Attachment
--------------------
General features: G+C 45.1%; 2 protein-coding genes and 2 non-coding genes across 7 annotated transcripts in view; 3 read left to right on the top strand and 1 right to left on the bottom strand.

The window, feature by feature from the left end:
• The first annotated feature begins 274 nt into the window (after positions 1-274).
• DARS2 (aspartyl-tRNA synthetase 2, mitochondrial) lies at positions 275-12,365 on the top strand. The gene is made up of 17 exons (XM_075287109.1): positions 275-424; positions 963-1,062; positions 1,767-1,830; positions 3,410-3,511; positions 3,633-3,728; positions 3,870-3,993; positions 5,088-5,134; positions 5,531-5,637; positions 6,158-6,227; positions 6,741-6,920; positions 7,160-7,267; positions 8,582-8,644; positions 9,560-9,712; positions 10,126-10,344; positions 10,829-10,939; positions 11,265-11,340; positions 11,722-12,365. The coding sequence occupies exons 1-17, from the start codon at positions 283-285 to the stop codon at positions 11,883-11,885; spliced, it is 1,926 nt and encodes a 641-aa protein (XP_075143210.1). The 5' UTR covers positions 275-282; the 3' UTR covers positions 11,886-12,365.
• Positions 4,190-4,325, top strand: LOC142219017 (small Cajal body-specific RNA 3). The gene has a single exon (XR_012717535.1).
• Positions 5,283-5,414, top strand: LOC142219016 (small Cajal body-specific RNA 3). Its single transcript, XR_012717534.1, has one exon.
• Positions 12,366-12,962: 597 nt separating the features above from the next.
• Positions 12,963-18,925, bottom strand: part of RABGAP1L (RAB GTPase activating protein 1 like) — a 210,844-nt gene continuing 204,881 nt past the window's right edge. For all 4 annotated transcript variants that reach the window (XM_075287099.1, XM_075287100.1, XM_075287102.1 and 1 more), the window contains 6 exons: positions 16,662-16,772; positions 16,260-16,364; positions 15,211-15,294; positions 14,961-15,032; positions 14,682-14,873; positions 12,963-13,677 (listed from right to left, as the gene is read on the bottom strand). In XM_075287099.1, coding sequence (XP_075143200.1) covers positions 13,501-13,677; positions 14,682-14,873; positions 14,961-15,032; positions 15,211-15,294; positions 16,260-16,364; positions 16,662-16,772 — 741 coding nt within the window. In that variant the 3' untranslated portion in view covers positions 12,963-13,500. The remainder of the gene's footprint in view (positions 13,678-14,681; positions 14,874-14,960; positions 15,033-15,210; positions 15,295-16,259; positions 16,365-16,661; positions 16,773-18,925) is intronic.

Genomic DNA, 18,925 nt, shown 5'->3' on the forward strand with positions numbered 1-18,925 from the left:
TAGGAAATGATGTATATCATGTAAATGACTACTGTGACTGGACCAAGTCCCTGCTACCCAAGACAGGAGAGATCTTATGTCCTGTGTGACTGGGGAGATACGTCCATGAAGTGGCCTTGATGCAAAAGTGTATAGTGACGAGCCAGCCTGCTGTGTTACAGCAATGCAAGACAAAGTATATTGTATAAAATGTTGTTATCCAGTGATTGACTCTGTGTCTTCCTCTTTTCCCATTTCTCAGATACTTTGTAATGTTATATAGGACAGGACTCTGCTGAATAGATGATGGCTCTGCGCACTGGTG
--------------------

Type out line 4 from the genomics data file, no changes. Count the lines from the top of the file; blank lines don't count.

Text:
• DARS2 (aspartyl-tRNA synthetase 2, mitochondrial) lies at positions 275-12,365 on the top strand. The gene is made up of 17 exons (XM_075287109.1): positions 275-424; positions 963-1,062; positions 1,767-1,830; positions 3,410-3,511; positions 3,633-3,728; positions 3,870-3,993; positions 5,088-5,134; positions 5,531-5,637; positions 6,158-6,227; positions 6,741-6,920; positions 7,160-7,267; positions 8,582-8,644; positions 9,560-9,712; positions 10,126-10,344; positions 10,829-10,939; positions 11,265-11,340; positions 11,722-12,365. The coding sequence occupies exons 1-17, from the start codon at positions 283-285 to the stop codon at positions 11,883-11,885; spliced, it is 1,926 nt and encodes a 641-aa protein (XP_075143210.1). The 5' UTR covers positions 275-282; the 3' UTR covers positions 11,886-12,365.